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Today we are living in unprecedented times our world suddenly turned upside down by an invisible threat – COVID-19. The human race has adapted remarkably well in such a short time and is showing signs of defeating the enemy.
Business in the UK has been affected in disparate ways. Many of us are working from home whilst others are furloughed as different industries are affected in different ways.
Today most people work from home out of necessity. On the whole, we are all making a good job of it. Imposed at short notice the current way of working is probably not the optimal solution. Concerns over security the reliable speed of employee provided internet connections when whole families are at home, lack of social contact and the effect on mental health are all things that have in many cases not been fully considered given the speed to implement working from home.
Together we have made great strides to keep going and with recent Government announcements are starting to plan for the new normal. So what is the new normal?
Consultants have a great knack for making us move to extremes of the spectrum of possibilities remember decentralisation v centralisation or efficiency v customer service. Most businesses do not fit into a box at the end of the spectrum.
At the moment we have to observe social distancing, so the days of the old office environment are still a way off. Business is thinking about what the new normal will be. Some are keen to return to the old ways of working in the office(s), whilst others have said they will not return to the office and will not renew office leases as they expire. Many, however, are considering something in between as recognition of the need to balance of working from home (better work-life balance, less travel) with the need for social interaction and impromptu interaction over the watercooler, kettle or printer.
Not everyone is the same and whilst many of us work well remotely others benefit and develop in an office environment. Introverts and extroverts and everyone in-between benefit from different environments, management styles and ways of sharing ideas.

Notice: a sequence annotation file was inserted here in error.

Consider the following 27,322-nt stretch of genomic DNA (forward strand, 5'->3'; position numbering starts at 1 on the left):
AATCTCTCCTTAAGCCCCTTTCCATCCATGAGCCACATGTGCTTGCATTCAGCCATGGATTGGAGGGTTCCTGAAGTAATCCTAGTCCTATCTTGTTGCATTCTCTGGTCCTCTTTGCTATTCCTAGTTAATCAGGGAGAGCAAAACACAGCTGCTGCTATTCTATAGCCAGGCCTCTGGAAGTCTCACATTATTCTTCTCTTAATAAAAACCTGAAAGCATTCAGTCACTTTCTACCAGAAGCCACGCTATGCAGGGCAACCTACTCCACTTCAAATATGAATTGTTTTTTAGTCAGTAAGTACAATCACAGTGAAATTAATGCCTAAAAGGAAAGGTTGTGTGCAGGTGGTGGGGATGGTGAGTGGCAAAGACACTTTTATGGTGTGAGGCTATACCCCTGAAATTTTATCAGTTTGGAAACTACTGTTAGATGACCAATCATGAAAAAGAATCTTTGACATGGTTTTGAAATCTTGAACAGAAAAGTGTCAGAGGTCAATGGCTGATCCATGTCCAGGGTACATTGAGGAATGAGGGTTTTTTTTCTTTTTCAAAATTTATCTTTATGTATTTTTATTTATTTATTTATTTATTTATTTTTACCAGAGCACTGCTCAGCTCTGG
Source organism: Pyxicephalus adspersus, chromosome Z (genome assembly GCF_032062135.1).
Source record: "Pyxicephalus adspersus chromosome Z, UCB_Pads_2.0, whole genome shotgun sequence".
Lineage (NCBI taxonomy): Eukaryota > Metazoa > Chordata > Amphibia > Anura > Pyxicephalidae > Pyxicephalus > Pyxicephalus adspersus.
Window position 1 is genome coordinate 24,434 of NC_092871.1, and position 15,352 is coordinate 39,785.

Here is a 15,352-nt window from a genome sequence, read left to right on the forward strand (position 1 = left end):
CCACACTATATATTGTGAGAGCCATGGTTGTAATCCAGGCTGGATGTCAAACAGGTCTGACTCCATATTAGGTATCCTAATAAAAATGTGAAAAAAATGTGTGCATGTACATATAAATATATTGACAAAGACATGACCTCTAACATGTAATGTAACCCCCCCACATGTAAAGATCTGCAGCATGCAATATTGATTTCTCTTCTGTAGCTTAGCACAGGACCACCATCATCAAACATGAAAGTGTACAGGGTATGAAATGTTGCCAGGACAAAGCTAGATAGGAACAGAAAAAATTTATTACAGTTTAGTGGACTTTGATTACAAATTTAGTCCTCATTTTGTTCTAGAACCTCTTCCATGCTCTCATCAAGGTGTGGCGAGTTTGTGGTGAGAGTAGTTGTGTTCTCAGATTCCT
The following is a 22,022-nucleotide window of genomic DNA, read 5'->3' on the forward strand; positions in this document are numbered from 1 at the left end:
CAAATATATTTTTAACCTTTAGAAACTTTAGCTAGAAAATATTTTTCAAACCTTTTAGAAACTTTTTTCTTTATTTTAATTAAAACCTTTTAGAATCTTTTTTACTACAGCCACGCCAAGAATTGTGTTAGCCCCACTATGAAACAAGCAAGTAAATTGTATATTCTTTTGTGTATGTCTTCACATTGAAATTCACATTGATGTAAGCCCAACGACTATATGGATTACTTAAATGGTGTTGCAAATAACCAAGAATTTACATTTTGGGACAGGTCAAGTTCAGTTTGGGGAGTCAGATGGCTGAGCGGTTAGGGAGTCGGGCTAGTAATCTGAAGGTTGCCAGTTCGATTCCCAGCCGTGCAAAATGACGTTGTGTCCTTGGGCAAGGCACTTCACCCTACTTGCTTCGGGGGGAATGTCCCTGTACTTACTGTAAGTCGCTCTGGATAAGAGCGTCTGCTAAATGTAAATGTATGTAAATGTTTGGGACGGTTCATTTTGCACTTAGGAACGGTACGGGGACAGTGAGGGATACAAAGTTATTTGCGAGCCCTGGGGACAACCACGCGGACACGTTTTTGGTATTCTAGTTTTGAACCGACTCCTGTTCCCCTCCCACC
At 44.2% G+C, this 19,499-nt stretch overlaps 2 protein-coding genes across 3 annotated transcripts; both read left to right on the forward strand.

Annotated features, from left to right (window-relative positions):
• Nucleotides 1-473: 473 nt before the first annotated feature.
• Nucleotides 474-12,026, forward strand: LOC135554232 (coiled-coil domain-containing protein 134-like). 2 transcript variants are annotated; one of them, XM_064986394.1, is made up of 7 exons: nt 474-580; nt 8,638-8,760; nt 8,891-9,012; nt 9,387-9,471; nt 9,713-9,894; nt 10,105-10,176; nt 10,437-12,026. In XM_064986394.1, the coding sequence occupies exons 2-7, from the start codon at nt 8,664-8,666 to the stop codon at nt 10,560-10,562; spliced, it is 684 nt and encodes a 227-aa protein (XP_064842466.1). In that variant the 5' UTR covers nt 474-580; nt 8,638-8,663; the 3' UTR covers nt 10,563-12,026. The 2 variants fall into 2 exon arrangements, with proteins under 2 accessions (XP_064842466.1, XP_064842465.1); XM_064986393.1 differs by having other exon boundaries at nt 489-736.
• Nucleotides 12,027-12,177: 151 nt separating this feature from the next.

Some of our customers are considering closing large offices and creating multiple smaller touchdown sites across the country. They believe this will reduce travel time and increase social interaction. Big team events can be held at conference venues/hotels on a more regular basis rather than the once a year event.
The solution will ultimately vary by industry and/or by the size of business. We know that one size does not fit all. Exploring options now and making plans will prepare us for the new normal – whatever it is for you.
Many existing remote working solutions are rudimentary: a basic VPN using employees' home broadband connections, plus web-based email, a few web apps and possibly some remote desktop sessions. This is fine as a stop-gap measure, but far from optimal.
VPNs create an authenticated encrypted tunnel from an employee's untrusted device to the corporate network. Once that connection has been made, there may be almost nothing to protect the network against malware, inappropriate network use or data leaks. If remote working is to be commonplace, it is worth adding additional network protection, using a Unified Threat Management device. This can also help protect remote workers from having their PC infected by malicious web sites.